The living room was going to take a fair amount of work anyway as a four metre concrete lintel has been removed and replaced with steelwork to give the the room a continuous flat ceiling.

Once the decks are in place we will be hoping for a spell of dry wether so that the roofers can quickly get on with the job of adding the insulating and water-proofing layers. That will be a big step forward.

The main pitched roof has also turned out to be more work than expected. The plan was to remove the first half dozen rows of tiles so that we could get the eves insulation into place with a new membrane above. But it turned out that the existing roof felt was so brittle it could not be folded back  and then folded down over the new work. The whole roof had to stripped.

The builders have worked carefully even getting tiles back so that the patterns of lichen are much as they were. That combined with my visit to a reclamation yard to get matching 1960s ridge tiles  means it is hard to see what has changed.

 

 

Building has led to a weather obsession

The new year starts with rain after a rather dry Christmas. But tomorrow, when the builders return, is forecast to be fine, a sunny 8C in the afternoon which is good news as we need to get on with replacing the flat roofs.

Since starting building work I have become a bit obsessive about the weather. On the whole we have been lucky but some of the high winds have have been worrying. I had wondered whether the previous owners, and builders, had enjoyed a walk along the ancient Ridgeway path of southern England before they chose it as the name of their new home.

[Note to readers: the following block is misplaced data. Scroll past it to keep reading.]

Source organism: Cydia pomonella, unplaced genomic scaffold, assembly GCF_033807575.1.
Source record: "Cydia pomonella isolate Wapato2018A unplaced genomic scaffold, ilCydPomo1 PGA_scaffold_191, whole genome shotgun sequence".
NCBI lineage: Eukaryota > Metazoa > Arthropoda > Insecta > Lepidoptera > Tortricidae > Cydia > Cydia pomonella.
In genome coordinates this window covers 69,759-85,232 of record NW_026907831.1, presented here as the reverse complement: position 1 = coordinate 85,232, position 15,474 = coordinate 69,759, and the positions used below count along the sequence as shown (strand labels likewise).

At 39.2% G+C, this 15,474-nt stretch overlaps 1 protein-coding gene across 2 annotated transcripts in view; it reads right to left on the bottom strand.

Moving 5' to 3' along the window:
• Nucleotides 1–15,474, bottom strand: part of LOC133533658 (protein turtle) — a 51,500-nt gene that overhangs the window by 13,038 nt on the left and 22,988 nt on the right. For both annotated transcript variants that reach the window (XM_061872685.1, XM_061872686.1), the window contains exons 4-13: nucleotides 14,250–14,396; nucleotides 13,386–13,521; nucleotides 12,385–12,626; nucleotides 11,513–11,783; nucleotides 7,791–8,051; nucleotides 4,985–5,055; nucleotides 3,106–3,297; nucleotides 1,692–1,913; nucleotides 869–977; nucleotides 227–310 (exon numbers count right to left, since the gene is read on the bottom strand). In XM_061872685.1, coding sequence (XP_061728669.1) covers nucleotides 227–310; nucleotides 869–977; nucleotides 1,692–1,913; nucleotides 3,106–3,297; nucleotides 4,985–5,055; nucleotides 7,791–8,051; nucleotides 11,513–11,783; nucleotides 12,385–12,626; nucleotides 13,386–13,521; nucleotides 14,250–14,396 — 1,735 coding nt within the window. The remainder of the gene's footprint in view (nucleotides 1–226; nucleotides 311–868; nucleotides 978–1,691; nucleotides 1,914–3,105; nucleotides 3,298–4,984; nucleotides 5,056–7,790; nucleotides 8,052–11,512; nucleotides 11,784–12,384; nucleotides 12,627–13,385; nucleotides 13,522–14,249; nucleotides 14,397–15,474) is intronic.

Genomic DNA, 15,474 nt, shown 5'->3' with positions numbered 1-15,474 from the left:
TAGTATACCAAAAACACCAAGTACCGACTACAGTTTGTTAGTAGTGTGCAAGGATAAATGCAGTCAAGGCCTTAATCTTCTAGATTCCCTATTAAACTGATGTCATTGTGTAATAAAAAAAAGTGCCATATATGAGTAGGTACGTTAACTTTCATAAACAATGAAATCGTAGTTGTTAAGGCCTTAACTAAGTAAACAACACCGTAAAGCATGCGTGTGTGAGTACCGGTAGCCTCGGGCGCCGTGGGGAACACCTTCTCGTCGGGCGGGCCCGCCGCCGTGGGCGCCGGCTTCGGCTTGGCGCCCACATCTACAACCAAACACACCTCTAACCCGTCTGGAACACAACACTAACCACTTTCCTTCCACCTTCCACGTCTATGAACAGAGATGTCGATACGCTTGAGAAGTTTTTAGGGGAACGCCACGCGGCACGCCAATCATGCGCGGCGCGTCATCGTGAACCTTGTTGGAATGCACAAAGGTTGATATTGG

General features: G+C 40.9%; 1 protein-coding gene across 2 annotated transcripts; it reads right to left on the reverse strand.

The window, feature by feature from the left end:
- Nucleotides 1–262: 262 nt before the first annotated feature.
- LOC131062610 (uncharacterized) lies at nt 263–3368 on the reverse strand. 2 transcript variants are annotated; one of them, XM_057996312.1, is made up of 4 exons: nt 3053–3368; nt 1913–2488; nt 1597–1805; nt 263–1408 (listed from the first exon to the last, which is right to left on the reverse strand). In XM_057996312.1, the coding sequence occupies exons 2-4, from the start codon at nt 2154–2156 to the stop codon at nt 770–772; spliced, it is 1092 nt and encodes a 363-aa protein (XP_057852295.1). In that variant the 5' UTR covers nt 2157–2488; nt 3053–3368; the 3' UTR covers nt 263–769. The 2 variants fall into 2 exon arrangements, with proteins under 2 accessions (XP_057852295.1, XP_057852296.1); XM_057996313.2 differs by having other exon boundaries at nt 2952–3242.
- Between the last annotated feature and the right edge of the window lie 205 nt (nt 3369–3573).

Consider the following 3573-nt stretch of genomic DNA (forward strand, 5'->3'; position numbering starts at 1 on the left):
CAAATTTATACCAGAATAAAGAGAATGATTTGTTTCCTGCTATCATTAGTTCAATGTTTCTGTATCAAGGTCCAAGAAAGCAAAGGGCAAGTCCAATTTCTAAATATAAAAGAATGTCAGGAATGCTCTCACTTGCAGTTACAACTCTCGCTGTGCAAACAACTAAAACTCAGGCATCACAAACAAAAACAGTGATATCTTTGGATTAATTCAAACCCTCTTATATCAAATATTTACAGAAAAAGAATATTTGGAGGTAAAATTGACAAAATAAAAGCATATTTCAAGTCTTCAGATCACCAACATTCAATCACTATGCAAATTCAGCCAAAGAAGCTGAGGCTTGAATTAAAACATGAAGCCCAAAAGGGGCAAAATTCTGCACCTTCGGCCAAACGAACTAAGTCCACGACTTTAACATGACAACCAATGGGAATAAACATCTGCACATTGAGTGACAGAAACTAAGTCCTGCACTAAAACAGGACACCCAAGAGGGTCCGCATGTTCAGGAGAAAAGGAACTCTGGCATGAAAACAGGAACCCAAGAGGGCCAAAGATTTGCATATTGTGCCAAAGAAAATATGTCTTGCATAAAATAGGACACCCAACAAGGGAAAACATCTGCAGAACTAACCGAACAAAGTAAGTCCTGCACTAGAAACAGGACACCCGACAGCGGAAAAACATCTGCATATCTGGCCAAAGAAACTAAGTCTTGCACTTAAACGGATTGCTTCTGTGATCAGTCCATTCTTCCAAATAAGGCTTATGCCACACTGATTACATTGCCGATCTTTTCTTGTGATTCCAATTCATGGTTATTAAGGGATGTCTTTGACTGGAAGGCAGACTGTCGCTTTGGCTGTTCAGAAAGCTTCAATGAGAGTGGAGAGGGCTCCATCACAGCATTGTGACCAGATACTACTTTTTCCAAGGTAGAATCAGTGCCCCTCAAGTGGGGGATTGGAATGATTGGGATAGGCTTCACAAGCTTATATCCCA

Perhaps they did. But Ridgeway it is a good topographic name as the place catches all the winds. We are going to keep the name. Years ago Lesley and I walked the Ridgeway from near Tring to Avebury, catching the wind and rain as well as sunshine as we went. It was a memorable tramp through beautiful England.

My growing interest in the weather led to my Christmas present from Lesley: an electronic weather station to supplement the beautiful 19th century wheel barometer she gave me years ago.

Setting up the new weather station has been a pain. We are Mac computer users and knew that the software that came with it was for PCs only. But I also knew there was suitable Mac software. Getting it up and running was harder than I expected. One candidate reminded me of setting up software in the 1980s and another was inadequate for what I wanted to do.

Eventually everything was sorted out thanks to fantastic help I have had from Boisy Pitre, developer of Weather Snoop which works as Mac software should. Great things, it seems, come out of the Cajun country of Louisiana.

Our current home is not  really ideal for a weather station. The small courtyard makes the wind direction and speed instruments effectively useless but I know that they are working and reporting to the console in the house. And for the wind direction I can look at the weather vane on the Market Cross in front of the house and for strength the large pine tree behind.

The barometer, temperature and rain gauge all seem to be reporting accurately.

In the long run I am hoping that having interior and exterior temperatures I will be able to evaluate the efficiency of the insulation and ventilation at Ridgeway. As we are aiming to maximise solar gain in the winter it will be interesting to see what happens in summer and whether we need shading.